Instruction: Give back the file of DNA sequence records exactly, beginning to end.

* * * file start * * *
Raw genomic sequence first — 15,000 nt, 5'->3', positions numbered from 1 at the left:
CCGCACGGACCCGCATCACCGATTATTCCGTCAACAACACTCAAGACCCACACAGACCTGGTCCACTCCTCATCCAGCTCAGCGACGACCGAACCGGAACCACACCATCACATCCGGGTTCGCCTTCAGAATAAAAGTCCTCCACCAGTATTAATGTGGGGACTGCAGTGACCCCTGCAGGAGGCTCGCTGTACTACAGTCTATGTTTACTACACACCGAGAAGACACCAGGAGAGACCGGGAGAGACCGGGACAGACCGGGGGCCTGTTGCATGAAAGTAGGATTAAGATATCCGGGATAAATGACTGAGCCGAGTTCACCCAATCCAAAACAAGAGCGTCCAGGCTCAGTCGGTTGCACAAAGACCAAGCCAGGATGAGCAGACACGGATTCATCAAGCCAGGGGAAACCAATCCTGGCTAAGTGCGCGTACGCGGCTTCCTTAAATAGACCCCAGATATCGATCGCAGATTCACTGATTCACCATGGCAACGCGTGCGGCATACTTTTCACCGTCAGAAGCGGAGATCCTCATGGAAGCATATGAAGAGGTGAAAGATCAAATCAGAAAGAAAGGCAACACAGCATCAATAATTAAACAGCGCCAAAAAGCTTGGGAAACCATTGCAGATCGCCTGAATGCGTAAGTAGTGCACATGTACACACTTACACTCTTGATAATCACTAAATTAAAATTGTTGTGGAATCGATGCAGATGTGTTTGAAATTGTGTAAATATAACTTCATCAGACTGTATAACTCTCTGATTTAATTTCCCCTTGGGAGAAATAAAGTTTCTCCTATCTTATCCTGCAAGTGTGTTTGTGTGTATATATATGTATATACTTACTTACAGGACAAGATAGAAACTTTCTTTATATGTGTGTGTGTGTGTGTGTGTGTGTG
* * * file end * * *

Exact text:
Raw genomic sequence first — 15,000 nt, 5'->3', positions numbered from 1 at the left:
CCGCACGGACCCGCATCACCGATTATTCCGTCAACAACACTCAAGACCCACACAGACCTGGTCCACTCCTCATCCAGCTCAGCGACGACCGAACCGGAACCACACCATCACATCCGGGTTCGCCTTCAGAATAAAAGTCCTCCACCAGTATTAATGTGGGGACTGCAGTGACCCCTGCAGGAGGCTCGCTGTACTACAGTCTATGTTTACTACACACCGAGAAGACACCAGGAGAGACCGGGAGAGACCGGGACAGACCGGGGGCCTGTTGCATGAAAGTAGGATTAAGATATCCGGGATAAATGACTGAGCCGAGTTCACCCAATCCAAAACAAGAGCGTCCAGGCTCAGTCGGTTGCACAAAGACCAAGCCAGGATGAGCAGACACGGATTCATCAAGCCAGGGGAAACCAATCCTGGCTAAGTGCGCGTACGCGGCTTCCTTAAATAGACCCCAGATATCGATCGCAGATTCACTGATTCACCATGGCAACGCGTGCGGCATACTTTTCACCGTCAGAAGCGGAGATCCTCATGGAAGCATATGAAGAGGTGAAAGATCAAATCAGAAAGAAAGGCAACACAGCATCAATAATTAAACAGCGCCAAAAAGCTTGGGAAACCATTGCAGATCGCCTGAATGCGTAAGTAGTGCACATGTACACACTTACACTCTTGATAATCACTAAATTAAAATTGTTGTGGAATCGATGCAGATGTGTTTGAAATTGTGTAAATATAACTTCATCAGACTGTATAACTCTCTGATTTAATTTCCCCTTGGGAGAAATAAAGTTTCTCCTATCTTATCCTGCAAGTGTGTTTGTGTGTATATATATGTATATACTTACTTACAGGACAAGATAGAAACTTTCTTTATATGTGTGTGTGTGTGTGTGTGTGTGTG